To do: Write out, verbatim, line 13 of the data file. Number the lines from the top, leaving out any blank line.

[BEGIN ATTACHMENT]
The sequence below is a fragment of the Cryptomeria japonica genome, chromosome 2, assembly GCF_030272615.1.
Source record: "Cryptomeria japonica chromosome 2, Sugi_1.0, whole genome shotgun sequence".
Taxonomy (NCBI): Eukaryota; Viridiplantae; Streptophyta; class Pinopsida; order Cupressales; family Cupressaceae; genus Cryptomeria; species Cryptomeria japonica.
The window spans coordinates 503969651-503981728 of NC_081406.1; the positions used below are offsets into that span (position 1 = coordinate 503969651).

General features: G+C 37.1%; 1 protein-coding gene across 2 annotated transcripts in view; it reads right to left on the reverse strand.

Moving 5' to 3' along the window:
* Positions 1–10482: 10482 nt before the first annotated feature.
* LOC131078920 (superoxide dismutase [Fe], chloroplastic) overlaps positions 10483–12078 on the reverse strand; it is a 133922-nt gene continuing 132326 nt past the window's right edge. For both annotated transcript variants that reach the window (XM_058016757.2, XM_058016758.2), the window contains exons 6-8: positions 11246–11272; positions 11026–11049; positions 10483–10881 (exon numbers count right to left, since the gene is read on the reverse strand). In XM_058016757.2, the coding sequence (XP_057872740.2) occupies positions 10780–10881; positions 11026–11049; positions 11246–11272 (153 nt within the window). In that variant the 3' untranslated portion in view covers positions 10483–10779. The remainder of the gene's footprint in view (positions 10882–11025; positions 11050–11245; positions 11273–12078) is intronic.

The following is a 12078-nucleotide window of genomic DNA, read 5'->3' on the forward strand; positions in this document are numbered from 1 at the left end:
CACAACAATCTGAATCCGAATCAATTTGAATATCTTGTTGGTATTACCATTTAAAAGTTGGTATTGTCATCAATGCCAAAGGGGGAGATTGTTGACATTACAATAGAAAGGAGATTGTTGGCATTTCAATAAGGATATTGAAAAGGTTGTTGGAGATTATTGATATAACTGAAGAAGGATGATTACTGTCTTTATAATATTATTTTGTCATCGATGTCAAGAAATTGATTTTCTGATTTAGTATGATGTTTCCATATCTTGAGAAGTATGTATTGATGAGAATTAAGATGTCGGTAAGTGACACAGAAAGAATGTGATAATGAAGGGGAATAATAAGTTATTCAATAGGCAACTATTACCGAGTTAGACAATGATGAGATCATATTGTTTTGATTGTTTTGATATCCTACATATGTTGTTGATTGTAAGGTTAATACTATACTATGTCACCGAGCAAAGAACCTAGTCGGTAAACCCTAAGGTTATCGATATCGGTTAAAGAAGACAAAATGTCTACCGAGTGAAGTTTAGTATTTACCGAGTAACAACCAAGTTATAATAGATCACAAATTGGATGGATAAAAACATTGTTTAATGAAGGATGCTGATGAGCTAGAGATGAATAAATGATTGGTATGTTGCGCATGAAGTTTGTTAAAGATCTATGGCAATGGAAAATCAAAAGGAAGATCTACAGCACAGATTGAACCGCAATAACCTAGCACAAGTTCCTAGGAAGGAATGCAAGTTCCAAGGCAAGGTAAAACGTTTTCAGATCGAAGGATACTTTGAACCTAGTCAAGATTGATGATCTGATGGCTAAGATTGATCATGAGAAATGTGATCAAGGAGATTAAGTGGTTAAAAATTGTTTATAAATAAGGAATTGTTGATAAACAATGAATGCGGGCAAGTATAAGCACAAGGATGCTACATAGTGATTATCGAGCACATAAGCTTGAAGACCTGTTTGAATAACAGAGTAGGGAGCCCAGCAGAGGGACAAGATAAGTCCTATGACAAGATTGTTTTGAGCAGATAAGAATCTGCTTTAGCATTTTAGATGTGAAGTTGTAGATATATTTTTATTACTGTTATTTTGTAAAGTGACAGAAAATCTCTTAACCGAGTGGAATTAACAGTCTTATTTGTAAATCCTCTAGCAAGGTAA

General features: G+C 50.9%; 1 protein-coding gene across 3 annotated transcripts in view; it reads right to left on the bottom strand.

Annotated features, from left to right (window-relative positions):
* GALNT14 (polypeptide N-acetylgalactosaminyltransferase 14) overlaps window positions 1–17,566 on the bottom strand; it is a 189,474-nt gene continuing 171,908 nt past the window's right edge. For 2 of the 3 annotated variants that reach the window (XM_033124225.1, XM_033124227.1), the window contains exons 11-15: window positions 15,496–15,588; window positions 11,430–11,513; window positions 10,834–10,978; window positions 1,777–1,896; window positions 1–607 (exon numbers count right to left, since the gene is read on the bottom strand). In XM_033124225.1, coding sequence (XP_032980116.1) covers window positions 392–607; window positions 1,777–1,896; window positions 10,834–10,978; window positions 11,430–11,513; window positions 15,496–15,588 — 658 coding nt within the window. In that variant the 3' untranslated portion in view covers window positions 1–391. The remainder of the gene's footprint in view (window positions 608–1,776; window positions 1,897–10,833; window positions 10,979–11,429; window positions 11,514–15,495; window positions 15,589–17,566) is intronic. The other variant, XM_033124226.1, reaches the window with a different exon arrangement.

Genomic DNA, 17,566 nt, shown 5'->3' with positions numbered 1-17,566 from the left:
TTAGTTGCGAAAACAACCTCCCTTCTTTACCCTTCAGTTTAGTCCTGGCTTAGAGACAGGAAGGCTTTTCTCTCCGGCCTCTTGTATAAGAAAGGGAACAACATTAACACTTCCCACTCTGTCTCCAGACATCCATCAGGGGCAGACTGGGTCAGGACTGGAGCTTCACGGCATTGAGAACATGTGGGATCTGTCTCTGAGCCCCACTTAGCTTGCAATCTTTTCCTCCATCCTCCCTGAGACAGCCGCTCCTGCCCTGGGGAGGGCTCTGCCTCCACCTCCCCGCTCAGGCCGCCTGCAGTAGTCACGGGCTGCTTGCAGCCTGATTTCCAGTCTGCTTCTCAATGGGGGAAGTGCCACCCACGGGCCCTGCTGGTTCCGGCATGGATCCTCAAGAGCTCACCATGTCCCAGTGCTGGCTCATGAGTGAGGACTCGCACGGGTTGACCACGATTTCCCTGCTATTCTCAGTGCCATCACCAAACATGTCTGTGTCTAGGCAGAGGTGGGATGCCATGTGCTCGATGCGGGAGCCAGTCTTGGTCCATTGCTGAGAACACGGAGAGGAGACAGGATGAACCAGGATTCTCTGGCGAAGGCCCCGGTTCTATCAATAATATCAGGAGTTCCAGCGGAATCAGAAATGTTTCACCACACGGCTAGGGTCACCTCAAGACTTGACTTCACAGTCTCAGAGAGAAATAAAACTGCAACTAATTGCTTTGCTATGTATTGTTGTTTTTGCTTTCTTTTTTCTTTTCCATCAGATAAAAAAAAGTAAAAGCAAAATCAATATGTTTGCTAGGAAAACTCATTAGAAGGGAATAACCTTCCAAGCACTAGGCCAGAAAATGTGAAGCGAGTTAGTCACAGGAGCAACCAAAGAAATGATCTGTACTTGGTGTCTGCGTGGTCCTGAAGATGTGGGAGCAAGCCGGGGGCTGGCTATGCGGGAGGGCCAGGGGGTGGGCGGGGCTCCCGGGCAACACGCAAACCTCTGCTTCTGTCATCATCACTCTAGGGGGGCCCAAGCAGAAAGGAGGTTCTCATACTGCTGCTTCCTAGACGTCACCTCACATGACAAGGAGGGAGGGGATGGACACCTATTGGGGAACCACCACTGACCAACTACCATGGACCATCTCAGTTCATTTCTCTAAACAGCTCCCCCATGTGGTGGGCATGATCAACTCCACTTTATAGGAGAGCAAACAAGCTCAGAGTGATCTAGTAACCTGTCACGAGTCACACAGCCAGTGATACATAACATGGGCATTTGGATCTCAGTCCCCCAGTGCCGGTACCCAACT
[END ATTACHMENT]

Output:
* GALNT14 (polypeptide N-acetylgalactosaminyltransferase 14) overlaps window positions 1–17,566 on the bottom strand; it is a 189,474-nt gene continuing 171,908 nt past the window's right edge. For 2 of the 3 annotated variants that reach the window (XM_033124225.1, XM_033124227.1), the window contains exons 11-15: window positions 15,496–15,588; window positions 11,430–11,513; window positions 10,834–10,978; window positions 1,777–1,896; window positions 1–607 (exon numbers count right to left, since the gene is read on the bottom strand). In XM_033124225.1, coding sequence (XP_032980116.1) covers window positions 392–607; window positions 1,777–1,896; window positions 10,834–10,978; window positions 11,430–11,513; window positions 15,496–15,588 — 658 coding nt within the window. In that variant the 3' untranslated portion in view covers window positions 1–391. The remainder of the gene's footprint in view (window positions 608–1,776; window positions 1,897–10,833; window positions 10,979–11,429; window positions 11,514–15,495; window positions 15,589–17,566) is intronic. The other variant, XM_033124226.1, reaches the window with a different exon arrangement.